Modigliani at Tate Modern

I went to see the Modigliani at the Tate Modern this month. After going to see the Soutine exhibition at The Courtauld (see earlier post). I was prepared not to like it – Soutine was a good friend with Modigliani but is much more human and expressive in his portraits – however I was pleasantly surprised.

Modigliani is known for his female figures with long gaunt faces and blank eyes – which I personally find quite unsettling. His troubled life ending in his early death may explain this.

His nudes, which at the time were shocking and drew much public attention are more defiant – they are a symbol of sexuality and confidence. Their direct cold stares and poses convey women who have confidence in their bodies and their livelihoods – many models (professional and prostitutes) earned relatively good money.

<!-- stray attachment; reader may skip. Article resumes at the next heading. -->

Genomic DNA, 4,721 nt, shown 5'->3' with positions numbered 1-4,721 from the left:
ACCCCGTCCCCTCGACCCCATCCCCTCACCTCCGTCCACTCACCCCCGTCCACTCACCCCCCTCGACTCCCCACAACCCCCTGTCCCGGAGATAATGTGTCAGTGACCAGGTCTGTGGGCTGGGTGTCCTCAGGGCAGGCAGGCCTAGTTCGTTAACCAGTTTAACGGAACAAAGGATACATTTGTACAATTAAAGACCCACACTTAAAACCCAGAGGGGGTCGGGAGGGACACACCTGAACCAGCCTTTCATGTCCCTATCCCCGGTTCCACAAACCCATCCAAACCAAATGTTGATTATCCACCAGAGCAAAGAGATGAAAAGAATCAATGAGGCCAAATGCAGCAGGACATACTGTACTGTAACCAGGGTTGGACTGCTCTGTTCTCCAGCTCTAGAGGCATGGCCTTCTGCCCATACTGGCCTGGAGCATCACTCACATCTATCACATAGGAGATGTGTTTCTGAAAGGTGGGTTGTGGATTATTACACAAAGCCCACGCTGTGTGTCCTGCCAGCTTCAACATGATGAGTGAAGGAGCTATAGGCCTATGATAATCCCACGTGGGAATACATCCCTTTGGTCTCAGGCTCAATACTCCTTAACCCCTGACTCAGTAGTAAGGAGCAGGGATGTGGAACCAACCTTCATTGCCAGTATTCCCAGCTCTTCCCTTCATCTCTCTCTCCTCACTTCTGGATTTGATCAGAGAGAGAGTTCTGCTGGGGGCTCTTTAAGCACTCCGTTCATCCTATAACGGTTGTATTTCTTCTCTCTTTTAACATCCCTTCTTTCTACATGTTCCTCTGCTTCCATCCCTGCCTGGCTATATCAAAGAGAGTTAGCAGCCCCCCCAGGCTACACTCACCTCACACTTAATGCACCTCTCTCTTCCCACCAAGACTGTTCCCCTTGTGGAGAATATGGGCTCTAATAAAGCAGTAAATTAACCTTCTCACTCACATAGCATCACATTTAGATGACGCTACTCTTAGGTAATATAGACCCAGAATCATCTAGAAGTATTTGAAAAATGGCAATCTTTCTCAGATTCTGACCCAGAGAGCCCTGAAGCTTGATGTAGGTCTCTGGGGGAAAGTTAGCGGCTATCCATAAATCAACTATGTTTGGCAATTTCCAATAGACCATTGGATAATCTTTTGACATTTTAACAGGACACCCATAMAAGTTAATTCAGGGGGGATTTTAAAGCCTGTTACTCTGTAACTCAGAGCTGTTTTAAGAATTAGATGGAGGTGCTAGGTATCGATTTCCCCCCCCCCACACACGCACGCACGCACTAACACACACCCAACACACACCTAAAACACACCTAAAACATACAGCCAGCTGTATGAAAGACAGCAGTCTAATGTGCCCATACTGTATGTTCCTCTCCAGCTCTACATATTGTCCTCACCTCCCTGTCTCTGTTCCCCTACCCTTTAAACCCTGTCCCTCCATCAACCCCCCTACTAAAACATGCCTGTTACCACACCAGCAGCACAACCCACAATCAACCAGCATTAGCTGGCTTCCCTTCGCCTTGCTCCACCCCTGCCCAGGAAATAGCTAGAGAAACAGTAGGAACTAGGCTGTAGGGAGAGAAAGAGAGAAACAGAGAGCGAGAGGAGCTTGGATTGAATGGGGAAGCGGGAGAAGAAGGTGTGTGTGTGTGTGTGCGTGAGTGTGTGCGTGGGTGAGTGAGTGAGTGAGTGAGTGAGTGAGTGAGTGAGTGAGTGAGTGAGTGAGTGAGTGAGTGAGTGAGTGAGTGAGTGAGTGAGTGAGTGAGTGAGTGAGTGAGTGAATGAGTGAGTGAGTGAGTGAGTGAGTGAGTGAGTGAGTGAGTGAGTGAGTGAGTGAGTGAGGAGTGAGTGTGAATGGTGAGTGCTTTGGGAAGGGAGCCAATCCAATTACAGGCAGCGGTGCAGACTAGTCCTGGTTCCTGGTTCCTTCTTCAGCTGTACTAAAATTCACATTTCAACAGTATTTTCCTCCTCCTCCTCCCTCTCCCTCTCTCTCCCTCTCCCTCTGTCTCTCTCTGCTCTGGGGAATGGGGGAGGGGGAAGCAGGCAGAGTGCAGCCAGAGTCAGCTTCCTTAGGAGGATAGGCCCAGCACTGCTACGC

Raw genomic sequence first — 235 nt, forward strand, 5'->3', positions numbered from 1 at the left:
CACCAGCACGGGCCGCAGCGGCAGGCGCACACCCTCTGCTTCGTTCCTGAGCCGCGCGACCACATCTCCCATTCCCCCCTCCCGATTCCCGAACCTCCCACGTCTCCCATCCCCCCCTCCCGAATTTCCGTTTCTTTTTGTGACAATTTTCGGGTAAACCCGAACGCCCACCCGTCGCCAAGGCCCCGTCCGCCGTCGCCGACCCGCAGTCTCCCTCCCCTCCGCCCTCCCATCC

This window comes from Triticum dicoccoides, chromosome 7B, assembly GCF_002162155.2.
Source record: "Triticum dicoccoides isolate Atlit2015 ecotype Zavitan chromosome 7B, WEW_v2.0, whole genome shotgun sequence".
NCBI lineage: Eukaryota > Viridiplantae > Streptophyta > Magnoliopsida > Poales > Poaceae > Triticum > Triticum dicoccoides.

There was a room dedicated to stone sculptures of his faces. He only made a few as it was costly to make for a young poor artist (he may have stolen some of these stones), but they were highly aesthetic. His later ones almost felt Egyptian with ever more gaunt and long portraits.

Like many artists of that time, he achieved little success when he was alive but popularity grew after his early death aged 35.

Modigliani is at Tate Modern until 2 April 2018

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